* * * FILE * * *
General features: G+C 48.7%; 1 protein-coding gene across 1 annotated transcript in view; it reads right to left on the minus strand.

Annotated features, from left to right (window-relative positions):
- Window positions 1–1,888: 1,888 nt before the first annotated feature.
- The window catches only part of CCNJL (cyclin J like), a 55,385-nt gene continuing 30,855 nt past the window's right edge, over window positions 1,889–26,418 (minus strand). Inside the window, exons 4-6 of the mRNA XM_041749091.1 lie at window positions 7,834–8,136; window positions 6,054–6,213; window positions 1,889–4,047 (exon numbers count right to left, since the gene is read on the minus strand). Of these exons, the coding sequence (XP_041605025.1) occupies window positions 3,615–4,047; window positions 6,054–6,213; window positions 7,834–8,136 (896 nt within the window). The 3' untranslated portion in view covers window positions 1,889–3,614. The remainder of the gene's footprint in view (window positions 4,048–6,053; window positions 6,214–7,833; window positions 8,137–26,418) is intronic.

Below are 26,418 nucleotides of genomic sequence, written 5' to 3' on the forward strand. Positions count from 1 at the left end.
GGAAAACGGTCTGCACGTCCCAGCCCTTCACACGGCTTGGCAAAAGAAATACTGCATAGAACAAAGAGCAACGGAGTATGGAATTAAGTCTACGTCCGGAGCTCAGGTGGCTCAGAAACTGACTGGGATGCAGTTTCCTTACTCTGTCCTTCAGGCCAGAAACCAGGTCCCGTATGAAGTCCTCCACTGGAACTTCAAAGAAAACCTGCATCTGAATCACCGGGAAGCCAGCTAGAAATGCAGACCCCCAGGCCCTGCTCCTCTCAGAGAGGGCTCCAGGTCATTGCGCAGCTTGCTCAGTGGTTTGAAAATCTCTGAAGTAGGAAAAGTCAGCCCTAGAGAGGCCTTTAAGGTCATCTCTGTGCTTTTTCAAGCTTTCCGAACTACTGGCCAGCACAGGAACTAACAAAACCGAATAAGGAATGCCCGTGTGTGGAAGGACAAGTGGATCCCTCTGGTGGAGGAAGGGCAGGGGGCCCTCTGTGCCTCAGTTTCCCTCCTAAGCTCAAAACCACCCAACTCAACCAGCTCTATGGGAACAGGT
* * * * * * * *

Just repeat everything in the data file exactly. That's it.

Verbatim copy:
General features: G+C 48.7%; 1 protein-coding gene across 1 annotated transcript in view; it reads right to left on the minus strand.

Annotated features, from left to right (window-relative positions):
- Window positions 1–1,888: 1,888 nt before the first annotated feature.
- The window catches only part of CCNJL (cyclin J like), a 55,385-nt gene continuing 30,855 nt past the window's right edge, over window positions 1,889–26,418 (minus strand). Inside the window, exons 4-6 of the mRNA XM_041749091.1 lie at window positions 7,834–8,136; window positions 6,054–6,213; window positions 1,889–4,047 (exon numbers count right to left, since the gene is read on the minus strand). Of these exons, the coding sequence (XP_041605025.1) occupies window positions 3,615–4,047; window positions 6,054–6,213; window positions 7,834–8,136 (896 nt within the window). The 3' untranslated portion in view covers window positions 1,889–3,614. The remainder of the gene's footprint in view (window positions 4,048–6,053; window positions 6,214–7,833; window positions 8,137–26,418) is intronic.

Below are 26,418 nucleotides of genomic sequence, written 5' to 3' on the forward strand. Positions count from 1 at the left end.
GGAAAACGGTCTGCACGTCCCAGCCCTTCACACGGCTTGGCAAAAGAAATACTGCATAGAACAAAGAGCAACGGAGTATGGAATTAAGTCTACGTCCGGAGCTCAGGTGGCTCAGAAACTGACTGGGATGCAGTTTCCTTACTCTGTCCTTCAGGCCAGAAACCAGGTCCCGTATGAAGTCCTCCACTGGAACTTCAAAGAAAACCTGCATCTGAATCACCGGGAAGCCAGCTAGAAATGCAGACCCCCAGGCCCTGCTCCTCTCAGAGAGGGCTCCAGGTCATTGCGCAGCTTGCTCAGTGGTTTGAAAATCTCTGAAGTAGGAAAAGTCAGCCCTAGAGAGGCCTTTAAGGTCATCTCTGTGCTTTTTCAAGCTTTCCGAACTACTGGCCAGCACAGGAACTAACAAAACCGAATAAGGAATGCCCGTGTGTGGAAGGACAAGTGGATCCCTCTGGTGGAGGAAGGGCAGGGGGCCCTCTGTGCCTCAGTTTCCCTCCTAAGCTCAAAACCACCCAACTCAACCAGCTCTATGGGAACAGGT